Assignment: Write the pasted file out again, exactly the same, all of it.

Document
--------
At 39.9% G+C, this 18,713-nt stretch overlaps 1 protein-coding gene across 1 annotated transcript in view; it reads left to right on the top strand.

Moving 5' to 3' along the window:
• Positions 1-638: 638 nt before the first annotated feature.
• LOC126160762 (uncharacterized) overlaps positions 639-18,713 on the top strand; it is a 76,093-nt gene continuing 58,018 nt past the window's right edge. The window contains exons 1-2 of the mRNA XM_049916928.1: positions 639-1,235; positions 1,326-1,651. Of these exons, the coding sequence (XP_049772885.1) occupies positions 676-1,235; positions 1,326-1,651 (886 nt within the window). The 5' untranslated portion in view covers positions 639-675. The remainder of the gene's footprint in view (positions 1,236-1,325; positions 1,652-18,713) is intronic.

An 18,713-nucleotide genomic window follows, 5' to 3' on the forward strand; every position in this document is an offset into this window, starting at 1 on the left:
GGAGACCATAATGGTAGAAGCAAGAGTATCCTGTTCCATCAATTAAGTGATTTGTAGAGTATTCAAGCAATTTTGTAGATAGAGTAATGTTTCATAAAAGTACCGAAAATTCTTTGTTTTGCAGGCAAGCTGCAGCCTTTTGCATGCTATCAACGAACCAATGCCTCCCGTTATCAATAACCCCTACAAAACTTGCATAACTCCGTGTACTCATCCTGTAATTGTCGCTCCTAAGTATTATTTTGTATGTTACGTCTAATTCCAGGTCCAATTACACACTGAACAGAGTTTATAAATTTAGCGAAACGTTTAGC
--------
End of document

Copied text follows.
At 39.9% G+C, this 18,713-nt stretch overlaps 1 protein-coding gene across 1 annotated transcript in view; it reads left to right on the top strand.

Moving 5' to 3' along the window:
• Positions 1-638: 638 nt before the first annotated feature.
• LOC126160762 (uncharacterized) overlaps positions 639-18,713 on the top strand; it is a 76,093-nt gene continuing 58,018 nt past the window's right edge. The window contains exons 1-2 of the mRNA XM_049916928.1: positions 639-1,235; positions 1,326-1,651. Of these exons, the coding sequence (XP_049772885.1) occupies positions 676-1,235; positions 1,326-1,651 (886 nt within the window). The 5' untranslated portion in view covers positions 639-675. The remainder of the gene's footprint in view (positions 1,236-1,325; positions 1,652-18,713) is intronic.

An 18,713-nucleotide genomic window follows, 5' to 3' on the forward strand; every position in this document is an offset into this window, starting at 1 on the left:
GGAGACCATAATGGTAGAAGCAAGAGTATCCTGTTCCATCAATTAAGTGATTTGTAGAGTATTCAAGCAATTTTGTAGATAGAGTAATGTTTCATAAAAGTACCGAAAATTCTTTGTTTTGCAGGCAAGCTGCAGCCTTTTGCATGCTATCAACGAACCAATGCCTCCCGTTATCAATAACCCCTACAAAACTTGCATAACTCCGTGTACTCATCCTGTAATTGTCGCTCCTAAGTATTATTTTGTATGTTACGTCTAATTCCAGGTCCAATTACACACTGAACAGAGTTTATAAATTTAGCGAAACGTTTAGC